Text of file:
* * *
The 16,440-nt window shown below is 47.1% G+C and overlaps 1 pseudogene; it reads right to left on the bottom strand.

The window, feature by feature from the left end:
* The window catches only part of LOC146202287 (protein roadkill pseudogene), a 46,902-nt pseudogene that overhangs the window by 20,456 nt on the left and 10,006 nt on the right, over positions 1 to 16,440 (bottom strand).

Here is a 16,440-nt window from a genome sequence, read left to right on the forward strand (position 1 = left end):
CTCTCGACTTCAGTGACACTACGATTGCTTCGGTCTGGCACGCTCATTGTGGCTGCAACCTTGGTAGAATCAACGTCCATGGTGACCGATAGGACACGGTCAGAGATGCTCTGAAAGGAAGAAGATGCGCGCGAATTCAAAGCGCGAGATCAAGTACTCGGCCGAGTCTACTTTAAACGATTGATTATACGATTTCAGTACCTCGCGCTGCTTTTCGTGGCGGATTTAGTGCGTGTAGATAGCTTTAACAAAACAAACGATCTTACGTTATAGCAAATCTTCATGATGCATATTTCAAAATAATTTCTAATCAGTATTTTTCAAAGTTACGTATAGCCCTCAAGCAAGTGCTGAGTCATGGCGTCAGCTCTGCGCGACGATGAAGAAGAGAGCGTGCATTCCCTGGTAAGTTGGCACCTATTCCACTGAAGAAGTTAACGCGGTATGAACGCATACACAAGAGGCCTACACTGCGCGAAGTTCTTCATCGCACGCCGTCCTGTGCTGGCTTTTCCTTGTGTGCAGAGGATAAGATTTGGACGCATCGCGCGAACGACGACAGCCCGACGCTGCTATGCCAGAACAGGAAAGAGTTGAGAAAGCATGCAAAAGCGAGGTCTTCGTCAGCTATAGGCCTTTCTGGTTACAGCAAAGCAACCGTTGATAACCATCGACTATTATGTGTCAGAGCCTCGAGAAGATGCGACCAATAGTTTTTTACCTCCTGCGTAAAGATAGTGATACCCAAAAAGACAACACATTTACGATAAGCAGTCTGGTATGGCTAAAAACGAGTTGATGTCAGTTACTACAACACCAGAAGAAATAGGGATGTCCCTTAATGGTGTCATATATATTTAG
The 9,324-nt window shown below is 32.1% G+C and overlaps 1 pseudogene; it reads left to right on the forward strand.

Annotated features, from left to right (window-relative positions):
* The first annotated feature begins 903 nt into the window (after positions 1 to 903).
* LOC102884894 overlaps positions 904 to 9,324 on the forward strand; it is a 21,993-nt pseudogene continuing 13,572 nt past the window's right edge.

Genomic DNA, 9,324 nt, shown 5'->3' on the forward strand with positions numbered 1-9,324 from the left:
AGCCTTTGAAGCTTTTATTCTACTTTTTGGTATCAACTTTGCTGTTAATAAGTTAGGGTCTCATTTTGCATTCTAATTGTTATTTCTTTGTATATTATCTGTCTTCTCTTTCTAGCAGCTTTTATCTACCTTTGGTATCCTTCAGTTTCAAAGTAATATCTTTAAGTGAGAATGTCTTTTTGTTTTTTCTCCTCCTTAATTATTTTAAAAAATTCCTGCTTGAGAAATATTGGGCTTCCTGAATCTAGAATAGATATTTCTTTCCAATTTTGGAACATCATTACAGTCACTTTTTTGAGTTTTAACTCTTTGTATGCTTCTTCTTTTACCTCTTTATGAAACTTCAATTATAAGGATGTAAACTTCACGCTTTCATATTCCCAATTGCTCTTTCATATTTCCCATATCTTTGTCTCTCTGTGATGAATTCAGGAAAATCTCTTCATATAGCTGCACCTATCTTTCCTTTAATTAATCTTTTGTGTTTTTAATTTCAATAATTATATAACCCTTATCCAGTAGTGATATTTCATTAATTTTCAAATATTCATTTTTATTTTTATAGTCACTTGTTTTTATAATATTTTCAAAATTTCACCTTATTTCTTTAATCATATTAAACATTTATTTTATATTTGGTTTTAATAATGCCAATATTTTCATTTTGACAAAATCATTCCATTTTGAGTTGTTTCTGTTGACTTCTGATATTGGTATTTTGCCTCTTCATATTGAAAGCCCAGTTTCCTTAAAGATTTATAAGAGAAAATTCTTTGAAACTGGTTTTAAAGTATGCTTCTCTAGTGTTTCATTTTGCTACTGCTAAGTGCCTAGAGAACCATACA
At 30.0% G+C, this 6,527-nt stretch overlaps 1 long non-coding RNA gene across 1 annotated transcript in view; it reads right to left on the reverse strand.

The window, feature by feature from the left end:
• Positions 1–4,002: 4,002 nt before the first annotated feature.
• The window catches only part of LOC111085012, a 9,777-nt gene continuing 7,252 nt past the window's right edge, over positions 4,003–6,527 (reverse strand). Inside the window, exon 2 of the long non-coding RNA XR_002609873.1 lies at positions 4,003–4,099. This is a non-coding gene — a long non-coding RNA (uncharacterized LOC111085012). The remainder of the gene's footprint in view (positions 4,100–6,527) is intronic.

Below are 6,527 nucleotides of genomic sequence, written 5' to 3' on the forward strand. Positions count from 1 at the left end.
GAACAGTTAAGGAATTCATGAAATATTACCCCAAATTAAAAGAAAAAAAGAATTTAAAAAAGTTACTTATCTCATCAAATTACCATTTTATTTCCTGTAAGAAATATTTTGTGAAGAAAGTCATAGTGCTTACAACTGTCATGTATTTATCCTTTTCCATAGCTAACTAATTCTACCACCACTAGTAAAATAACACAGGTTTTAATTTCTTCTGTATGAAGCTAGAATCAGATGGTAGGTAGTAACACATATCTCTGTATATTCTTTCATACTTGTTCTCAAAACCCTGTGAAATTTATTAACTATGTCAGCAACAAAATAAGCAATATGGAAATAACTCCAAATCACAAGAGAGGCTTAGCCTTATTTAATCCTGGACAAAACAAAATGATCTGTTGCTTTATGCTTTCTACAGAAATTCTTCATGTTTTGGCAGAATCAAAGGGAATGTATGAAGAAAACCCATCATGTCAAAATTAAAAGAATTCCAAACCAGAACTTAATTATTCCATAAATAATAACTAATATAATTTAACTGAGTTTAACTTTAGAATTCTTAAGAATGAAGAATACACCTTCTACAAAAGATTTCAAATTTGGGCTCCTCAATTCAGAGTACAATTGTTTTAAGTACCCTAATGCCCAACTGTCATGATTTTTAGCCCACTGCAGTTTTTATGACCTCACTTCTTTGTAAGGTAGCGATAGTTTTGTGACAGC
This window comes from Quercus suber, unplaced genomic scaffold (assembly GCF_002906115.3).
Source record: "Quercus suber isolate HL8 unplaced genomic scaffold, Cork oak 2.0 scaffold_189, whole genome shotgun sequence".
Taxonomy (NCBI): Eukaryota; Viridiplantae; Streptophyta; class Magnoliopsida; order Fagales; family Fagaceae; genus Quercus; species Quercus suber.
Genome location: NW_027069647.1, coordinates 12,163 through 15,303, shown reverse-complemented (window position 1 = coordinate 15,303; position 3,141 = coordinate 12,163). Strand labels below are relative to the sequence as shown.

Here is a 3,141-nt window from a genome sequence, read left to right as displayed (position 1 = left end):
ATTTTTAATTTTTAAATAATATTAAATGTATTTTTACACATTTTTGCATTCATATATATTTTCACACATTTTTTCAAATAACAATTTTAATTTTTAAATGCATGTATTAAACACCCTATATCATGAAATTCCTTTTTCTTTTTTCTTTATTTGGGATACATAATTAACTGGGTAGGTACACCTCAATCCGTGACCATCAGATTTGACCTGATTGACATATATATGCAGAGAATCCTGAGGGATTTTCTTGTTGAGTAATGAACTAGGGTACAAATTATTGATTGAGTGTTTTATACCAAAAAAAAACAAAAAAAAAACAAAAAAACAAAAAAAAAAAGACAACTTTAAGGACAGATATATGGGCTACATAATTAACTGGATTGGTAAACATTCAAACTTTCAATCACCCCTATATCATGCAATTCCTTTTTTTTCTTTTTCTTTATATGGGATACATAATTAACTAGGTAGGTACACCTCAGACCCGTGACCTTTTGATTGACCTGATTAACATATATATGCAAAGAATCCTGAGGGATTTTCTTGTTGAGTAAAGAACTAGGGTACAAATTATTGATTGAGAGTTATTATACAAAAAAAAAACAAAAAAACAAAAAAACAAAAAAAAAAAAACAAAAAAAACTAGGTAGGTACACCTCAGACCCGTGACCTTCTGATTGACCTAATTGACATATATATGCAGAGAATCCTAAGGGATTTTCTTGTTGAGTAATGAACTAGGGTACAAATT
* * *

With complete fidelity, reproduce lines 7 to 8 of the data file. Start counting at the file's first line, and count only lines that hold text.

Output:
Annotated features, from left to right (window-relative positions):
* The first annotated feature begins 903 nt into the window (after positions 1 to 903).